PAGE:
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Can you weave a type?

11 May

This is how weave involved in type creating….


Typografic Illustrations

3 May

This is how typography can be visualized! Here are some of a successfull typographer and illustrator Alex Trochut’s works.

A newborn baby!

8 Apr

Urikane created a new font from 540 iPhone applications and at the end there comes out a delighted view. Just have a look at it!

*And for more visit

The New Typography

16 Feb

In the 1920s and 1930s, the so-called New Typography movement brought graphics and information design to the forefront of the artistic avant-garde in Central Europe. Rejecting traditional arrangement of type in symmetrical columns, modernist designers organized the printed page or poster as a blank field in which blocks of type and illustration (frequently photomontage) could be arranged in harmonious, strikingly asymmetrical compositions. Taking his lead from currents in Soviet Russia and at the Weimar Bauhaus, the designer Jan Tschichold codified the movement with accessible guidelines in his landmark book Die Neue Typographie (1928). Almost overnight, typographers and printers adapted this way of working for a huge range of printed matter, from business cards and brochures to magazines, books, and advertisements. This installation of posters and numerous small-scale works is drawn from MoMA’s rich collection of Soviet Russian, German, Dutch, and Czechoslovakian graphics. They represent material from Tschichold’s own collection, which supported his teaching and publication from around 1927 to 1937.

Typographer’s Typography by Charlie Nix

12 Feb

an article by Charlie Nix from the site The Type Directors Club

Typographer’s Typography

The Type Directors Club has been advancing and preserving the best of typography for over 60 years. That’s a long time. Typography, the TDC annual, is testimony to the remarkable evolution of style and technology in our profession—from modernism to mashups, from metal type to Minion Pro, from bookplates to broadband. If the last 5000 days is any indication, the next 60 years will be even more remarkable.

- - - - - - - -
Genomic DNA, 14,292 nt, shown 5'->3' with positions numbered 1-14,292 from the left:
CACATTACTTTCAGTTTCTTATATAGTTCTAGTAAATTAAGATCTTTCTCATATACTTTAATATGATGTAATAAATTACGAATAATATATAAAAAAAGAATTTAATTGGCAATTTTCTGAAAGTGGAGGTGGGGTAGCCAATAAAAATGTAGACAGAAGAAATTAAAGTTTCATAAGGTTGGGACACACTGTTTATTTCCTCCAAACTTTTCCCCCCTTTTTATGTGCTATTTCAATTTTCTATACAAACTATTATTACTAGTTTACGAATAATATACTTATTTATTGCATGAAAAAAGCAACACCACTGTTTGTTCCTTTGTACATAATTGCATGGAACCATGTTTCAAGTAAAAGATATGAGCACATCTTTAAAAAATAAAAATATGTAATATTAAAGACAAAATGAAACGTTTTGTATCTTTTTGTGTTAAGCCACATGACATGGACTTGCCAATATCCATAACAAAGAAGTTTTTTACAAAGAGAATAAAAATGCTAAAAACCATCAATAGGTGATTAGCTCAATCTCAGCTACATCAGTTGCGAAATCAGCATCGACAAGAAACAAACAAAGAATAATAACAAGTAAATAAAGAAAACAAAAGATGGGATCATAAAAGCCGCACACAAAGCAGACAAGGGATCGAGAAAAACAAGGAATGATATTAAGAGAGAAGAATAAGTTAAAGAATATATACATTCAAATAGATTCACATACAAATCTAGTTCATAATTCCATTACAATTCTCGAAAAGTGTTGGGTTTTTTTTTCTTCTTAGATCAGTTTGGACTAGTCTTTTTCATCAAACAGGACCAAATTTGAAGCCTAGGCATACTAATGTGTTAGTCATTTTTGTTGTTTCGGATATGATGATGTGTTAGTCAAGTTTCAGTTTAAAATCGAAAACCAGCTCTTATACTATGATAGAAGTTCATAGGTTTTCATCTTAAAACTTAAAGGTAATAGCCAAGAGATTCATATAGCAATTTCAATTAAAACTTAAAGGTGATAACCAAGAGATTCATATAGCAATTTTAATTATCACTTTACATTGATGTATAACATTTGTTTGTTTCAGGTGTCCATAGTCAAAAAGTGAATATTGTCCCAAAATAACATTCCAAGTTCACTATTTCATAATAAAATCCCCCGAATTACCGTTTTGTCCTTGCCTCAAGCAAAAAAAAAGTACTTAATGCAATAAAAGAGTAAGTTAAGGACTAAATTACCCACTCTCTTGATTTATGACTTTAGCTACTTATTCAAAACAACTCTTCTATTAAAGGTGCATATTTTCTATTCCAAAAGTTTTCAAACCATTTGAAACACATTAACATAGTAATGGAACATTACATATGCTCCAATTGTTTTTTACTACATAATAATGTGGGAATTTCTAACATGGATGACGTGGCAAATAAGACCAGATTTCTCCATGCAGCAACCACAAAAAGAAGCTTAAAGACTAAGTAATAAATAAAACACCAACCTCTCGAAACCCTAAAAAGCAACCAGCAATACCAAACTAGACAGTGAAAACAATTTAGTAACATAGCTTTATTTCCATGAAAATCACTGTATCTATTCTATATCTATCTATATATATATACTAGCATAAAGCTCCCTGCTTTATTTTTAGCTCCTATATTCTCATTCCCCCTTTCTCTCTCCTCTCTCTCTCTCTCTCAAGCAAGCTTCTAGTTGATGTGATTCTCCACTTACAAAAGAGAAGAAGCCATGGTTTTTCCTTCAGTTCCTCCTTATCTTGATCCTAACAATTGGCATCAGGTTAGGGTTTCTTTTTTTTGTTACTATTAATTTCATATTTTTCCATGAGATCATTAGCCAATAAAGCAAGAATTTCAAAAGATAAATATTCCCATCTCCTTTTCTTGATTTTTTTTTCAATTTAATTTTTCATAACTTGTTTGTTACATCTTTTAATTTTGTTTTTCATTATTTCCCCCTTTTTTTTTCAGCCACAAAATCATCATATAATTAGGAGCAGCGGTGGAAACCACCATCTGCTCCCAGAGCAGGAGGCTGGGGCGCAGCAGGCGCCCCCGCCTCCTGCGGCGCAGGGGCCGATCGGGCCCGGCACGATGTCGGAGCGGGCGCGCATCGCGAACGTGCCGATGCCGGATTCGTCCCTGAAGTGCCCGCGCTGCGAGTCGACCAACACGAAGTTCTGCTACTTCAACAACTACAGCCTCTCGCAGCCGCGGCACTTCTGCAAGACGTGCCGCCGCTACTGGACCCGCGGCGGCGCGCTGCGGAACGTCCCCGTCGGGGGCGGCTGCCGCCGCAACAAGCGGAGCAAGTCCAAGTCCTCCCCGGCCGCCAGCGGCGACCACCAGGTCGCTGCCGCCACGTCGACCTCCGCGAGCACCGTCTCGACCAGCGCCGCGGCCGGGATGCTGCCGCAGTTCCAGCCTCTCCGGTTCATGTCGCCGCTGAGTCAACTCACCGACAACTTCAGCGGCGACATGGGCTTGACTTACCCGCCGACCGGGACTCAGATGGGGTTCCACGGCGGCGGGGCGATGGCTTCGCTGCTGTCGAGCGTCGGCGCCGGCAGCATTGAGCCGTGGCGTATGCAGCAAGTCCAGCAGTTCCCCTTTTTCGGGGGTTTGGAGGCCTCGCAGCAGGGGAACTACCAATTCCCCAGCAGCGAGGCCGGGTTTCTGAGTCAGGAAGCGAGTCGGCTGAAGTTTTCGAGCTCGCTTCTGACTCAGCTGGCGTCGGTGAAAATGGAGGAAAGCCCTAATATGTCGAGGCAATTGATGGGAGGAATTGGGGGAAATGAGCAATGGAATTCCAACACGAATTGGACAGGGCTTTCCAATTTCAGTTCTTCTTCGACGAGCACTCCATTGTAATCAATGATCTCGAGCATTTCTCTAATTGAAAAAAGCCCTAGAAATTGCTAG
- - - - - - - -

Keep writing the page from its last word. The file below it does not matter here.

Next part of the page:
We are living through a typographic renaissance. Over the past twenty years, there has been an explosion of typefaces, the like of which we have not seen since the introduction of the pantograph-punchcutting machine and the Linotype in 1880s. The internet has evolved to include typographic communities–selling, sharing, celebrating, and critiquing type. Design education programs are springing up everywhere, and with them, a host of typography courses. Typographic awareness is at an all time high. Many are discovering and rediscovering the work of legendary typographers. And many of them are among the TDC’s earliest members: Aaron Burns, Freeman Craw, Louis Dorfsman, Gene Federico, Ed Gottschall, Herb Lubalin, Bradbury Thompson, and Hermann Zapf.

Against this backdrop, the Club launched an initiative to rebrand itself–to reflect more accurately the nature of what we do, the sphere in which we as typographers operate, and the members who make up the Club. An identity committee was formed, a design brief was created, and another legendary designer (and 29-year TDC veteran) was approached: Mr. Roger Black.

Roger’s record of revamping publications and branding companies speaks for itself. His typography is bold, iconic. He is steadfast in his dedication to typographic detail, in print (the Los Angeles Times, Houston Chronicle, magazines like Rolling Stone, Esquire, and lately, the Washington Post and Commentary magazine) and on screen (,,, and @Home). He’s a typographer’s typographer, and we were thrilled when he agreed to take on the project. His response to the brief is brilliantly elegant. Both informal and monumental, it’s bold lowercase forms reference the Club’s web present/presence, while the incorporation of the previous mark (designed by Gerard Huerta) acknowledges the Club’s rich history. Roger chose the new ITC Franklin Gothic, carefully redesigned and re-digitized by Font Bureau chief, David Berlow.

The new logo is already out there, acting as our silent ambassador. It’s on the new TDC letterhead, to be sure, and on the revamped TDC website (designed, maintained, expanded daily by board member Brian Miller, after the template set by Mr. Black). You’ll also see it on Twitter and Facebook, and soon, members will be able to feature it on their own sites as a TDC membership badge.

The Club is deeply grateful to Roger, to David, and to the Identity Committee: former board members Ted Mauseth and Maxim Zhukov, TDC Vice President Diego Vainesman, board member Matteo Bologna, and TDC chairman emeritus Gary Munch.

* From the Font Bureau site: “In 1902 American Type Founders’ release of Franklin Gothic introduced Morris Fuller Benton. In 1979 Victor Caruso, International Typeface Corporation, increased the series to four photocomp weights, Light, Medium, Bold and Black, all with italics. In 1991 David Berlow added Condensed, Compressed and Extra Compressed widths. Berlow has completed his definitive revision, a single new series, ITC Franklin; FB 2008″

Postcard of a Painting

7 Jan

cover and illustrations by driemaandelijks for a magazine

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